All this he achieved despite rarely leaving Rome. Hollywood tried repeatedly to tempt him across the Atlantic – he was frequently offered free use of a luxurious apartment – but the lure of the dollar never appealed. Rome remained his base and, effectively, his world. He was happiest there, squirreled away composing at his desk, hearing the music in his head so vividly he didn’t use so much as a piano during the creative process.

He was born in the city to a professional trumpet player father and a mother who ran a textile business. From the age of six Morricone was composing tunes and transcribing classical works he heard on the radio, leading to his admission to the Conservatorio Santa Cecilia to study the trumpet and composition at the age of 12. In his teens he started playing in jazz clubs and on graduation carved out a reputation as a gifted musical arranger. In 1958 he was hired by the Italian state broadcaster RAI but soon resigned – some say it was on his first day in the job – when he learned of a rule banning the broadcast of original compositions by company employees. He moved on to RCA and established himself as their Rome studio’s leading arranger.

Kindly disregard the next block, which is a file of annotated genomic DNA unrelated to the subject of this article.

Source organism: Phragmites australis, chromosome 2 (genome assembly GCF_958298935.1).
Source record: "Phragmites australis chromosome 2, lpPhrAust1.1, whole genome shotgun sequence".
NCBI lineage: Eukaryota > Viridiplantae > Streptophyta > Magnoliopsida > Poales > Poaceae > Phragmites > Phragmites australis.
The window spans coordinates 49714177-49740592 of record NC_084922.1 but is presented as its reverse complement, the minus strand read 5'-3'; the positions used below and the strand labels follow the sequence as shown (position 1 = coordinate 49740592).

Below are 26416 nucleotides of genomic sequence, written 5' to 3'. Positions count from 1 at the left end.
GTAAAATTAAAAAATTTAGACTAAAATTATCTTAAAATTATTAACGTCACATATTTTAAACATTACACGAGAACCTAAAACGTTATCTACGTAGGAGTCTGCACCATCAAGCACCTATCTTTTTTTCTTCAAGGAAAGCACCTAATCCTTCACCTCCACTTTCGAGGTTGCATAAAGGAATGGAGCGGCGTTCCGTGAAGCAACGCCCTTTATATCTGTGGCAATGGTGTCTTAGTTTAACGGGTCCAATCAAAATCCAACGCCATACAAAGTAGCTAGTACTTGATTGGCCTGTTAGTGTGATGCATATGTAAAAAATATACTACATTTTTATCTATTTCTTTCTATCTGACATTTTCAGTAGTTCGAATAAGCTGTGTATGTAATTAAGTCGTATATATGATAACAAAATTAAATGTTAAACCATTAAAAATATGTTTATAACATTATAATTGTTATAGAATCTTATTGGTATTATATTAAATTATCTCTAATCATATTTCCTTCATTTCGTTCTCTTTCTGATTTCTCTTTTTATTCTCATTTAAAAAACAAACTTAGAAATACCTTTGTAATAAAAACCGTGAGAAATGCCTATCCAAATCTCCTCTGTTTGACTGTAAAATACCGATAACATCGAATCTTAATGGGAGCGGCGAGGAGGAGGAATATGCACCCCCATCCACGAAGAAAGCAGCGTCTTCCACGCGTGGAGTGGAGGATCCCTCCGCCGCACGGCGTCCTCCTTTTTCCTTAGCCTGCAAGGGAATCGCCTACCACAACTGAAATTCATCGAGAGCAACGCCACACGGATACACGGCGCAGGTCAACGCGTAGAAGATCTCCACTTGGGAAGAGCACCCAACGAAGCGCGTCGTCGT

During the 1960s Morricone composed for artists as diverse as Francoise Hardy and Demis Roussos, writing his first film soundtrack in 1961 to accompany Luciano Salce’s Il federale, ‘The Fascist’, and commencing a relationship with the director as productive as his work with Leone, even if it was never as well known.

Il federale also launched a career path that was never intended to endure.

“When I was 35 I told my wife Maria, OK, when I am 40 I will stop writing film music and just write absolute music,” he said in 2006. “But I am still here writing film music, so you can never say when you will stop.”

Even if he couldn’t say when he would stop he was at least prepared for it, having already written the public announcement of his own death when it came in 2020 at the age of 91.

“I, Ennio Morricone, am dead,” it began, prompting a global flurry of headlines and obituaries nearly all of which led with references to his theme for The Good, The Bad and the Ugly.

Yet it’s arguably the film’s climactic gunfight scene that showcases Morricone at his best. As the three protagonists face off wordlessly in the cracked, parched central arena of a remote cemetery, hands twitching next to their holsters, Morricone’s music builds the tension to an unbearable level with simple motifs of three or four notes, the tempo speeding and slowing, every cadence unresolved, a guitar, piano and trumpet all played so hard they’re barely in tune.

Leone’s camera closes in until we just see the characters’ eyes flicking back and forth, the music surging towards a climax that never comes because suddenly there’s silence, punctured by the lone, dry, throaty call of a crow.

It’s intense, it’s taut, it’s claustrophobic, it’s nerve-shredding and it’s Morricone at the peak of his powers.